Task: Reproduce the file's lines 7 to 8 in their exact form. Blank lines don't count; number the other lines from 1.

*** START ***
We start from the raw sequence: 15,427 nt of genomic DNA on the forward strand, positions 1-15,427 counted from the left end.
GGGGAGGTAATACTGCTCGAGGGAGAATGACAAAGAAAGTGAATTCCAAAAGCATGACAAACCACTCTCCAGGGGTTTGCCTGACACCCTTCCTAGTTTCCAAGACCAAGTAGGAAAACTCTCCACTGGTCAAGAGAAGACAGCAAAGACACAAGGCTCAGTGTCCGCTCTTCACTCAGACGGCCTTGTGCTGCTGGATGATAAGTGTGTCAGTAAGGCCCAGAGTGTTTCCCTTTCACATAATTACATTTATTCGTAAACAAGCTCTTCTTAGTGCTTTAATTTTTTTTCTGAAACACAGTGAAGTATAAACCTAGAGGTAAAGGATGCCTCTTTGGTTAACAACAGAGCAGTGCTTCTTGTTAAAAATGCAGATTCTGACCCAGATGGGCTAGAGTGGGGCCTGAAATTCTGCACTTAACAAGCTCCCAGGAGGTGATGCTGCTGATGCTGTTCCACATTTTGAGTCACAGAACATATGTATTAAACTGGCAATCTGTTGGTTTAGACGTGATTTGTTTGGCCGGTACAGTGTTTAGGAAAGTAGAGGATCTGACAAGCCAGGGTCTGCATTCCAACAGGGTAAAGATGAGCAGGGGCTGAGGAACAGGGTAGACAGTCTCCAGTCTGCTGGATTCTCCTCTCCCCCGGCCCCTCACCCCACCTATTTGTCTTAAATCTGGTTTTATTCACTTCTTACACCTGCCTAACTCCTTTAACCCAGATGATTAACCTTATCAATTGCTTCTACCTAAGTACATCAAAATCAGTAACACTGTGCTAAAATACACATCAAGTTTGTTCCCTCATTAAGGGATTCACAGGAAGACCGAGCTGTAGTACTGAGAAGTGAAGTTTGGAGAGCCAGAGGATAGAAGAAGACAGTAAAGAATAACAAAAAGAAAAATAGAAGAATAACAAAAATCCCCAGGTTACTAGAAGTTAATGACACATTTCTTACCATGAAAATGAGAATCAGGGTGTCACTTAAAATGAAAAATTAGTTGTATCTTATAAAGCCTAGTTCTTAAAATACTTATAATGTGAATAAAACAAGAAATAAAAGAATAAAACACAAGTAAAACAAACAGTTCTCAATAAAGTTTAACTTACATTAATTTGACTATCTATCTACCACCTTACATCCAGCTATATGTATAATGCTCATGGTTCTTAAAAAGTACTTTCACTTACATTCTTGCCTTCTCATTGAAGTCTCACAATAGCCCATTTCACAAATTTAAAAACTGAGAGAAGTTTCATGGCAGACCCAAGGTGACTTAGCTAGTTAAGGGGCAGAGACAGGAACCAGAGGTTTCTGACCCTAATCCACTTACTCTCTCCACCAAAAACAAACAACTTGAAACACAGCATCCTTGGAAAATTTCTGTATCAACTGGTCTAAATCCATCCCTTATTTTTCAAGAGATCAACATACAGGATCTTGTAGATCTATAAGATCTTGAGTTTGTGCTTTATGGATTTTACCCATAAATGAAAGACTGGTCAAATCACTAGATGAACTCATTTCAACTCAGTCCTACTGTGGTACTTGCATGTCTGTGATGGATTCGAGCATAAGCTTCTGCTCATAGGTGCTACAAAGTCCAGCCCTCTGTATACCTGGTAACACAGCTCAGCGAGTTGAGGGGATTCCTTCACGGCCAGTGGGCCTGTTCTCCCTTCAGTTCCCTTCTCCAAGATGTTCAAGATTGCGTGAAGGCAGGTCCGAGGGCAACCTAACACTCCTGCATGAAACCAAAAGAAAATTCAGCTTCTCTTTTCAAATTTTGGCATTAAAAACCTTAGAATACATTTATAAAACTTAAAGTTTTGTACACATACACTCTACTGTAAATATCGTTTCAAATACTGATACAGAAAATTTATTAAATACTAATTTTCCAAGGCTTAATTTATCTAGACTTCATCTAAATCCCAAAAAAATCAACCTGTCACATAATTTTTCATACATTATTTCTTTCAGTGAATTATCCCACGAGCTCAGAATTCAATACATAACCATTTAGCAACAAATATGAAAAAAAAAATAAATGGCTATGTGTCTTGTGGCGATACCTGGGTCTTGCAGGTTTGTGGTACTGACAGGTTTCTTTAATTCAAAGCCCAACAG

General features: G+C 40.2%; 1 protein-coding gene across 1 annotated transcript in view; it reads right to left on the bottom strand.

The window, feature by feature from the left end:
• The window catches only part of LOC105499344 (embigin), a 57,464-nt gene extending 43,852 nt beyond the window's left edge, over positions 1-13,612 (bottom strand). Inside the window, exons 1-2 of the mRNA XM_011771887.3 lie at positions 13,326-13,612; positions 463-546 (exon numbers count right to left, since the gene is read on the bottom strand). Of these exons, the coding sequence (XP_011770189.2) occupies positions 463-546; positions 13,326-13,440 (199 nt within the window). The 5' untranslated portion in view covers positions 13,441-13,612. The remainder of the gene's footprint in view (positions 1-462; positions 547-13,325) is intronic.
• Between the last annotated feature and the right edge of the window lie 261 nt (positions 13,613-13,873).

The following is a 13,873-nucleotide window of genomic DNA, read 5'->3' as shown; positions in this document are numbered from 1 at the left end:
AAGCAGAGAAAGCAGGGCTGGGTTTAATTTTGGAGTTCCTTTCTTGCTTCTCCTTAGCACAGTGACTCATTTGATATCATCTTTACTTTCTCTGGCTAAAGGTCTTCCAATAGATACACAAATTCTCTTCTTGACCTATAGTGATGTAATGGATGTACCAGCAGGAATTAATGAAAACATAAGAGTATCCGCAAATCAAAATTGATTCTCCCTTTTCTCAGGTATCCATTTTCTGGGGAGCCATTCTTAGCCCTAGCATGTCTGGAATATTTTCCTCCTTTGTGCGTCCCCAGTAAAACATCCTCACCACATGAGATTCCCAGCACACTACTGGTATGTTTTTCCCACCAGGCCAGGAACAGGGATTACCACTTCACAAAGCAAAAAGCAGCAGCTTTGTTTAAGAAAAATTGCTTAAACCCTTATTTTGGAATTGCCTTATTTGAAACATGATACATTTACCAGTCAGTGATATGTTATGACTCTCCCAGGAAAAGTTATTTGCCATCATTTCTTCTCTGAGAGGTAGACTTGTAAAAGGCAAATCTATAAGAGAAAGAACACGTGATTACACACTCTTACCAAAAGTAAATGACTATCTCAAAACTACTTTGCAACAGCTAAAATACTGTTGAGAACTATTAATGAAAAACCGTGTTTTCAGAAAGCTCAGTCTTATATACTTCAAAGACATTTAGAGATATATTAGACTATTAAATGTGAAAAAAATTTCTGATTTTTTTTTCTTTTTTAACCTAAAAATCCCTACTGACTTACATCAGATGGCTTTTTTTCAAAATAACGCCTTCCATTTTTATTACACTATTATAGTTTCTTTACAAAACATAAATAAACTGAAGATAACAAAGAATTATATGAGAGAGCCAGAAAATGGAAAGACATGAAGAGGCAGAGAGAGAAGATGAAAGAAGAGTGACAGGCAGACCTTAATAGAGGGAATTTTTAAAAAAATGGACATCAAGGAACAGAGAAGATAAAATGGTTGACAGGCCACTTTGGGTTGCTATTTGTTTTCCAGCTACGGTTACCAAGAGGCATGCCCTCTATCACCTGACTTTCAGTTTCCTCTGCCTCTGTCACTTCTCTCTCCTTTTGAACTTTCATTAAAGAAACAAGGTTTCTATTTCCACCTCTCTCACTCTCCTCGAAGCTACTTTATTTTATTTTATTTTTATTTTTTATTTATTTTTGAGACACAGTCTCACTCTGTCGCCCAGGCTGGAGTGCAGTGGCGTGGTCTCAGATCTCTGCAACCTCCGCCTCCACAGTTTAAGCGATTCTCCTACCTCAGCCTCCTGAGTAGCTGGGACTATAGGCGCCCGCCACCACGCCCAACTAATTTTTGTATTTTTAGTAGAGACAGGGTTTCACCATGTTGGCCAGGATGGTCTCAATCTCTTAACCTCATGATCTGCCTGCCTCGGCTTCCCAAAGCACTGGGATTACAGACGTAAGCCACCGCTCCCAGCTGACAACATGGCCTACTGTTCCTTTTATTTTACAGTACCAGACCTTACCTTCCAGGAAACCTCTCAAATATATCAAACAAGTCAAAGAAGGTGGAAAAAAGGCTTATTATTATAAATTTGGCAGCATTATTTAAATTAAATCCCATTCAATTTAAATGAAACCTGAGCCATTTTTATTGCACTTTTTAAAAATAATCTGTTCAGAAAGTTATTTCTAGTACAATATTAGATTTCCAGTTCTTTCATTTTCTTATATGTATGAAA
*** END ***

The following is a 13,873-nucleotide window of genomic DNA, read 5'->3' as shown; positions in this document are numbered from 1 at the left end:
AAGCAGAGAAAGCAGGGCTGGGTTTAATTTTGGAGTTCCTTTCTTGCTTCTCCTTAGCACAGTGACTCATTTGATATCATCTTTACTTTCTCTGGCTAAAGGTCTTCCAATAGATACACAAATTCTCTTCTTGACCTATAGTGATGTAATGGATGTACCAGCAGGAATTAATGAAAACATAAGAGTATCCGCAAATCAAAATTGATTCTCCCTTTTCTCAGGTATCCATTTTCTGGGGAGCCATTCTTAGCCCTAGCATGTCTGGAATATTTTCCTCCTTTGTGCGTCCCCAGTAAAACATCCTCACCACATGAGATTCCCAGCACACTACTGGTATGTTTTTCCCACCAGGCCAGGAACAGGGATTACCACTTCACAAAGCAAAAAGCAGCAGCTTTGTTTAAGAAAAATTGCTTAAACCCTTATTTTGGAATTGCCTTATTTGAAACATGATACATTTACCAGTCAGTGATATGTTATGACTCTCCCAGGAAAAGTTATTTGCCATCATTTCTTCTCTGAGAGGTAGACTTGTAAAAGGCAAATCTATAAGAGAAAGAACACGTGATTACACACTCTTACCAAAAGTAAATGACTATCTCAAAACTACTTTGCAACAGCTAAAATACTGTTGAGAACTATTAATGAAAAACCGTGTTTTCAGAAAGCTCAGTCTTATATACTTCAAAGACATTTAGAGATATATTAGACTATTAAATGTGAAAAAAATTTCTGATTTTTTTTTCTTTTTTAACCTAAAAATCCCTACTGACTTACATCAGATGGCTTTTTTTCAAAATAACGCCTTCCATTTTTATTACACTATTATAGTTTCTTTACAAAACATAAATAAACTGAAGATAACAAAGAATTATATGAGAGAGCCAGAAAATGGAAAGACATGAAGAGGCAGAGAGAGAAGATGAAAGAAGAGTGACAGGCAGACCTTAATAGAGGGAATTTTTAAAAAAATGGACATCAAGGAACAGAGAAGATAAAATGGTTGACAGGCCACTTTGGGTTGCTATTTGTTTTCCAGCTACGGTTACCAAGAGGCATGCCCTCTATCACCTGACTTTCAGTTTCCTCTGCCTCTGTCACTTCTCTCTCCTTTTGAACTTTCATTAAAGAAACAAGGTTTCTATTTCCACCTCTCTCACTCTCCTCGAAGCTACTTTATTTTATTTTATTTTTATTTTTTATTTATTTTTGAGACACAGTCTCACTCTGTCGCCCAGGCTGGAGTGCAGTGGCGTGGTCTCAGATCTCTGCAACCTCCGCCTCCACAGTTTAAGCGATTCTCCTACCTCAGCCTCCTGAGTAGCTGGGACTATAGGCGCCCGCCACCACGCCCAACTAATTTTTGTATTTTTAGTAGAGACAGGGTTTCACCATGTTGGCCAGGATGGTCTCAATCTCTTAACCTCATGATCTGCCTGCCTCGGCTTCCCAAAGCACTGGGATTACAGACGTAAGCCACCGCTCCCAGCTGACAACATGGCCTACTGTTCCTTTTATTTTACAGTACCAGACCTTACCTTCCAGGAAACCTCTCAAATATATCAAACAAGTCAAAGAAGGTGGAAAAAAGGCTTATTATTATAAATTTGGCAGCATTATTTAAATTAAATCCCATTCAATTTAAATGAAACCTGAGCCATTTTTATTGCACTTTTTAAAAATAATCTGTTCAGAAAGTTATTTCTAGTACAATATTAGATTTCCAGTTCTTTCATTTTCTTATATGTATGAAA